If you are starting a new medication, you're probably wondering if you should take it with or without food. The presence of food may affect the absorption of your medication. Some foods are known to slow drug absorption, increasing the amount of time it takes for the drug to work.
Drug Absorption and Bioavailability
Most drugs are taken by mouth. In this case, they pass through your stomach and liver before they reach the small intestine for absorption into your bloodstream. Drugs taken orally are not 100 percent bioavailable. Bioavailability refers to the amount of the active drug ingredient that makes it to your general circulation, and ultimately, to the site of action.
Delayed Drug Absorption
Drug absorption occurs in the early portion of your small intestine, where the extensive surface area allows for maximum absorption into your bloodstream. The presence of food and nutrients in the gastrointestinal tract slows down drug absorption. Prolonged absorption time is generally not an issue, as it does not affect the amount of drug absorbed. If you are taking medications that may be delayed by food, be consistent. Routinely take them either on an empty stomach or with food.
Drugs Delayed by Food
Some medications are known to exhibit delayed absorption in the presence of food and nutrients. A low fat meal slows down the absorption of nifedipine, an anti-hypertensive drug. A common side effect of nifedipine is flushing of the skin. Taking this drug with food reduces the side effect, but does not affect its efficacy. Other medications with delayed absorption from food include acetaminophen, aspirin, furosemide and phenytoin.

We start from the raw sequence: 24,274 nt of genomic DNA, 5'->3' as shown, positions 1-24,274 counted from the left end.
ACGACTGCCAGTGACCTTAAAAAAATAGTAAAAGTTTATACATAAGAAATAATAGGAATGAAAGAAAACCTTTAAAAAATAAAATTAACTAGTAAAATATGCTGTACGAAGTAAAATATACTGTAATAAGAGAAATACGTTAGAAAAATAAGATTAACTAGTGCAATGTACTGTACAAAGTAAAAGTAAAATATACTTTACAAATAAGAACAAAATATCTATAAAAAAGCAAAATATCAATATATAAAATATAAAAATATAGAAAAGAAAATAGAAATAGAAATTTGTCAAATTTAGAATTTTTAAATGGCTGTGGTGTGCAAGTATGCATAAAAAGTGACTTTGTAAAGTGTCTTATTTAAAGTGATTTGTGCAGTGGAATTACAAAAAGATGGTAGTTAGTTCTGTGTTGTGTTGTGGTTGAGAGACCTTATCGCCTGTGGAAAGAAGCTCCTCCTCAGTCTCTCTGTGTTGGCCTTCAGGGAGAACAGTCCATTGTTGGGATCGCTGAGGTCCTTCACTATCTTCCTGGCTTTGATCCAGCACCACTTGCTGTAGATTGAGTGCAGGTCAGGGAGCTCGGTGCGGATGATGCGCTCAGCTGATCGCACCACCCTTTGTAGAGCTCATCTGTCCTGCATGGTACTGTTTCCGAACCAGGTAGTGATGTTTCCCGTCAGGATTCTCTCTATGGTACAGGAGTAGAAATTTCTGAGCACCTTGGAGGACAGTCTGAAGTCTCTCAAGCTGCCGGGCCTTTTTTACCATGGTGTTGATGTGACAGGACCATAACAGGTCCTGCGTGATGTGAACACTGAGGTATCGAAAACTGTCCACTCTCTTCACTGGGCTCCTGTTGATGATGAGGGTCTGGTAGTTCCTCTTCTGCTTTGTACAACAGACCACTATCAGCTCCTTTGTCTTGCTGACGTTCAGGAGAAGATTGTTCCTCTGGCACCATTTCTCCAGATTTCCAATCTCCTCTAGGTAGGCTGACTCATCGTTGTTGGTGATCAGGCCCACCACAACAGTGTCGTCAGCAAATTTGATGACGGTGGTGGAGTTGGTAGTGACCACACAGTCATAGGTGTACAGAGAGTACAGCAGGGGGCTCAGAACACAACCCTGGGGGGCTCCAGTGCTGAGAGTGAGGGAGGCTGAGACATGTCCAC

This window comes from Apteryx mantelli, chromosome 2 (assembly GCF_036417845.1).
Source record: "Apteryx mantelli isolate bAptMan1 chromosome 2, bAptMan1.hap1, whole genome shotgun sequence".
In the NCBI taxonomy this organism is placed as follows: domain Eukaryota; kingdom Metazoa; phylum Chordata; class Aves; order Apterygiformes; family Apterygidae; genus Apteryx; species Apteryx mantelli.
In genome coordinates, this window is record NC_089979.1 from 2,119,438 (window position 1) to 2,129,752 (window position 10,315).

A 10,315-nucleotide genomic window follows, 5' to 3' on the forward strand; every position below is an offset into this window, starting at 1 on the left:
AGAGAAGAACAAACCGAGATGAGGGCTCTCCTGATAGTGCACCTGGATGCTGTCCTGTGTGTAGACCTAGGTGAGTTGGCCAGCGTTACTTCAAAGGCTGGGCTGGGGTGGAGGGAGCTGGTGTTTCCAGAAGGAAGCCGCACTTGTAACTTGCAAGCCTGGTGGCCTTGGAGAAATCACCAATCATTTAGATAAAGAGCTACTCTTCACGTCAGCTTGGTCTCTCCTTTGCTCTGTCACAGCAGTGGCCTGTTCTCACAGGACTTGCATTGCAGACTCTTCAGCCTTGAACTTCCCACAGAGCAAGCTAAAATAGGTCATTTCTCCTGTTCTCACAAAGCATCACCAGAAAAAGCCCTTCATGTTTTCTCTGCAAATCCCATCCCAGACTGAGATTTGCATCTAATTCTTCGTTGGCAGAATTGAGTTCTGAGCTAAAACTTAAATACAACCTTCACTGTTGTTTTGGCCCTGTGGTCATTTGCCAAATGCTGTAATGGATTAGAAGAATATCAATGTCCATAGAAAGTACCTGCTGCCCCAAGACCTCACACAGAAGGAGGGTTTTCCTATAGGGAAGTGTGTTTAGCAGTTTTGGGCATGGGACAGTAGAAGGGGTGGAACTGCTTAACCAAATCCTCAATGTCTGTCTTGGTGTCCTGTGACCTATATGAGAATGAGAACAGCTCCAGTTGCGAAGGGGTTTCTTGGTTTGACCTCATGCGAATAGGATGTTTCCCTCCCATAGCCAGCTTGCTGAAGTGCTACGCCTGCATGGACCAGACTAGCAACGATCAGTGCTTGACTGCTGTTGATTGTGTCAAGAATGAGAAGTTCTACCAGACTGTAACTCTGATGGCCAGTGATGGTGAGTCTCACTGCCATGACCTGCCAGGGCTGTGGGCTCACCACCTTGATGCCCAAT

Foods that Delay Drug Absorption
Certain types of fiber affect medication absorption. Guar gum, a fermentable fiber used as a thickener in food products, slows the absorption of the oral diabetic drugs metformin and glyburide. The citrus peel fiber, pectin, may decrease absorption of cholesterol-lowering lovastatin. Take fiber supplements and high fiber meals at least 1 hour away from medications to avoid an interaction. Fatty foods, such as butter and full-fat dairy products, slow gastric emptying and thus drug absorption. Some drugs must be taken on an empty stomach.
Foods and nutrients can affect the way your body deals with medications in ways that are more significant than delaying absorption. Calcium and other minerals may bind to drugs, decreasing their effectiveness. Protein may compete with some drugs for absorption. Acidic foods and beverages, such as tomatoes or orange juice, may destroy some medications, or dissolve them prematurely. Alcohol slows the metabolism of some drugs, allowing them to build up to toxic levels in your body. Always read the label before taking your medication, and consult your doctor or pharmacist if you have questions.
- "Drug Nutrient Interactions and Herbal Use"; P. Burke, M. Roche-Dudek, K. Roche-Klemma; 2002
- Linus Pauling Institute Micronutrient Information Center; Fiber; V. Drake; August 2009
- The Merck Manual; Drug Absorption; K. Kopacek; November 2007
- Oklahoma State University; Oklahoma Cooperative Extension Service; Drug-Nutrient Interactions; J. Hermann